We introduce a fundamental lemma, which is important for constructing the global barrier function in the next section.

Lemma 2.2

Let \(u\in C^{2}(\bar {\Omega })\) be an elliptic solution of (1), and let \(\underline{u}\in C^{2}(\bar {\Omega })\) be an elliptic function of equation (1) satisfying \(D^{2}\underline{u} - A(x,D\underline{u})\ge \delta I>0\) in Ω̄ for some positive constant δ, A is regular and \(B\in C^{1,1}(\bar{\Omega}\times \mathbb{R}\times \mathbb{R}^{n})\) is a positive function satisfying (6). Then

$$ L\bigl(e^{K(\underline{u}-u)}\bigr) \geq \epsilon _{1} \mathcal{T}-C \bigl( B^{- \frac{1}{2(n-1)}} + 1 \bigr) $$
(24)

holds in Ω for sufficiently large positive constant K and uniform positive constants \(\epsilon _{1}\), C depending on \(\|A\|_{C^{2}}\), \(\|B\|_{C^{1,1}}\), Ω, \(\|u\|_{C^{1}}\), \(\|\underline{u}\|_{C^{1}}\), δ, and \(C_{1}\) in (6), where L is the operator in (23), and \(\mathcal{T} = \sum_{i}^{n}\tilde{u}^{ii}\).

Proof

Since A is regular, similar to Lemma 2.1(ii) in [20], we have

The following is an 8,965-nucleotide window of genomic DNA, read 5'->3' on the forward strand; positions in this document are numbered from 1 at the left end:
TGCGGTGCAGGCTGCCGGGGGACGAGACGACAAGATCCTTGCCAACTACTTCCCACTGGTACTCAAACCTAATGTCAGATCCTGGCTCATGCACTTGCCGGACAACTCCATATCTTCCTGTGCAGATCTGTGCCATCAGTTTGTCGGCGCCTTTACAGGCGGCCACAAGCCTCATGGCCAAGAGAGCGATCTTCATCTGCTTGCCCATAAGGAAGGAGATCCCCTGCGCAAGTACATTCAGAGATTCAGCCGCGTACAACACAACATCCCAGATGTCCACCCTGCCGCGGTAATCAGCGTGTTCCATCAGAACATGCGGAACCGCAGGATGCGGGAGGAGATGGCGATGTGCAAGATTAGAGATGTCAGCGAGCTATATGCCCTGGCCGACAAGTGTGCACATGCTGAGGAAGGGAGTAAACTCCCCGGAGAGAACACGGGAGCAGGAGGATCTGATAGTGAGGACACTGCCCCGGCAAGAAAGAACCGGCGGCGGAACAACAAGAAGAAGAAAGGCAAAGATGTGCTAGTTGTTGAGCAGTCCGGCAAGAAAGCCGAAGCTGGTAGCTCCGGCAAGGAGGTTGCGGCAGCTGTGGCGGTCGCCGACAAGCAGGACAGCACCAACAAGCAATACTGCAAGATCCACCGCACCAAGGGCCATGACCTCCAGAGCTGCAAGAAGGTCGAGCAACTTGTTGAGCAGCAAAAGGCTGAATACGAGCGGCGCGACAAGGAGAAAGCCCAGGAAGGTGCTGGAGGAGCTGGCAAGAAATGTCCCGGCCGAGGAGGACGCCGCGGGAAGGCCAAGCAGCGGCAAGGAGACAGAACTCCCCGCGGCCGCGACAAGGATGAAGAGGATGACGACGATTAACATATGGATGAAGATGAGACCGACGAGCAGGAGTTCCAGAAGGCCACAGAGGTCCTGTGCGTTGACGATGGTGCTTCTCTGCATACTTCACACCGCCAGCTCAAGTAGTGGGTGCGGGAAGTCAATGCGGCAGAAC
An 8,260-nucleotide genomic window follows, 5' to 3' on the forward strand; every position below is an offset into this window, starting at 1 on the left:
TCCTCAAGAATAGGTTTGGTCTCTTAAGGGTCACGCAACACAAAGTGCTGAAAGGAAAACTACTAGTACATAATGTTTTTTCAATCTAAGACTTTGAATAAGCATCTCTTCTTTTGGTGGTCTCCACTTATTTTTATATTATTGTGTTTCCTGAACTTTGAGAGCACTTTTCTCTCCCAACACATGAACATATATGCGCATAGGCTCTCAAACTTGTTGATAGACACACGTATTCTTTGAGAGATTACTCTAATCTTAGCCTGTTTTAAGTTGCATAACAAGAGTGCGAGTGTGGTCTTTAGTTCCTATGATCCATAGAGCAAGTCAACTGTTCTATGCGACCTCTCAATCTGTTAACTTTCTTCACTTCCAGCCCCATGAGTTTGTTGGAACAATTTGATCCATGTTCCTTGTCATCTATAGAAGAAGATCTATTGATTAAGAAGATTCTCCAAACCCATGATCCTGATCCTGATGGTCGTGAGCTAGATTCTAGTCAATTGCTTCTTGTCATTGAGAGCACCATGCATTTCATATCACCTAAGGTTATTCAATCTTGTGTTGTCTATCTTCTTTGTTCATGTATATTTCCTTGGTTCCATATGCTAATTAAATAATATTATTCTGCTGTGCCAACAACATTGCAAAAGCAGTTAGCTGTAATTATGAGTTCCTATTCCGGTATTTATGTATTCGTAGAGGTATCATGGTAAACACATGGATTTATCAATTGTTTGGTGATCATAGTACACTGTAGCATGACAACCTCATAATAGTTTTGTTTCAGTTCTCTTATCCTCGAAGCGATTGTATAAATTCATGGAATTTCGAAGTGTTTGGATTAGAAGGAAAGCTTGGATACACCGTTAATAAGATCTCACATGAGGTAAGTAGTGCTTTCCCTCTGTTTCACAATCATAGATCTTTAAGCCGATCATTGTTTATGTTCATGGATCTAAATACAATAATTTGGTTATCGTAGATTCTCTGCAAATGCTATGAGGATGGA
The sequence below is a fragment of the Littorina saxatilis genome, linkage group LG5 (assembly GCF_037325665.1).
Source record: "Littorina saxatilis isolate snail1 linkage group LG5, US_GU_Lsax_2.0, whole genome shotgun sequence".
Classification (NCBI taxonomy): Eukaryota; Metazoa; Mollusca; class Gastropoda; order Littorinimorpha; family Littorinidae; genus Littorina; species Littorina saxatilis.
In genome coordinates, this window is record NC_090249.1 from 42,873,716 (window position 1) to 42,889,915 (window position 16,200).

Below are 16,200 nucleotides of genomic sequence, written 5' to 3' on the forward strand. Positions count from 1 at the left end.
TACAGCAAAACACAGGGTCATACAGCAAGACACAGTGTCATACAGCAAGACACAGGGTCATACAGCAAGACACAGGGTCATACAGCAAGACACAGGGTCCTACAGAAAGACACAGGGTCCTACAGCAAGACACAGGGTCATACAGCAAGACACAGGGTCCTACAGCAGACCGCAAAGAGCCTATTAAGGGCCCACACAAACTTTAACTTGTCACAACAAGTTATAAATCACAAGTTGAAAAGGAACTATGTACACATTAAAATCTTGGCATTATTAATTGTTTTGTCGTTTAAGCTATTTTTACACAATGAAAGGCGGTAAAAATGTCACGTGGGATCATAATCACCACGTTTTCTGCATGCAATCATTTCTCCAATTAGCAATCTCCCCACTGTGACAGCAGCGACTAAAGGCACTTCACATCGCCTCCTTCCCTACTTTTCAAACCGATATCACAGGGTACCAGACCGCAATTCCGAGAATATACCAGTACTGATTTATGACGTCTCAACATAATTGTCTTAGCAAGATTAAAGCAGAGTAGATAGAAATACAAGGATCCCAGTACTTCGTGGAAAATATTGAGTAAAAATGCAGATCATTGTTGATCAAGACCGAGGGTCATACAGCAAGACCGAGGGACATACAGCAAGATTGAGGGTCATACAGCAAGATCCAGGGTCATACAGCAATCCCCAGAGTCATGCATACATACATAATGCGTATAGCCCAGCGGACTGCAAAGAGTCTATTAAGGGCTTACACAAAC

$$\begin{aligned} L\bigl(e^{K(\underline{u}-u)}\bigr) \ge {}& \epsilon _{1} (\mathcal{T}+1) + C \Biggl\{ \log \frac{\det [D^{2}\underline{u}-A(x,D\underline{u})]}{\det [D^{2}u-A(x,Du)]} \\ &{} - \sum_{k=1}^{n} \tilde{B}_{p_{k}} (x,u, Du)D_{k}( \underline{u}-u) \Biggr\} \\ \ge {}& \epsilon _{1} \mathcal{T}+\epsilon _{1} + C \biggl[\log \frac{\delta ^{n}}{M_{1}} -B^{-\frac{1}{2(n-1)}} \biggr], \end{aligned}$$
(25)

where \(D^{2}\underline{u} - A(x,D\underline{u})\ge \delta I>0\) and condition (6) are used in the second inequality of (25), \(M_{1}=\sup_{x\in \Omega } B(x,u, Du)\), and the constant C changes from line to line. Then estimate (24) follows by further adjusting the constant C. □

Remark 5

Note that the barrier inequality in Lemma 2.2 is different from that in [15]. Here the constants \(\epsilon _{1}\) and C in estimate (24) of Lemma 2.2 are independent of the positive lower bound of B. Note also that estimate (24) is proved under condition (6), while in [19] a similar estimate is proved under condition (8).

Global second order derivative estimates

In this section, by constructing a global auxiliary function, we can reduce the global estimates to the boundary. On the boundary, in order to get the mixed tangential normal second order derivatives of u, we apply the tangential operator to the boundary value condition (2). A bound of double normal derivative of u on Ω is obtained by constructing a suitable auxiliary function. We use the key trick of [14] to establish the global second order derivative estimates of solutions for the degenerate Monge–Ampère type equations with the Neumann boundary value condition. For the argument below, we assume that the functions φ, ν are smoothly extended to Ω̄. The constant C in this section changes from line to line.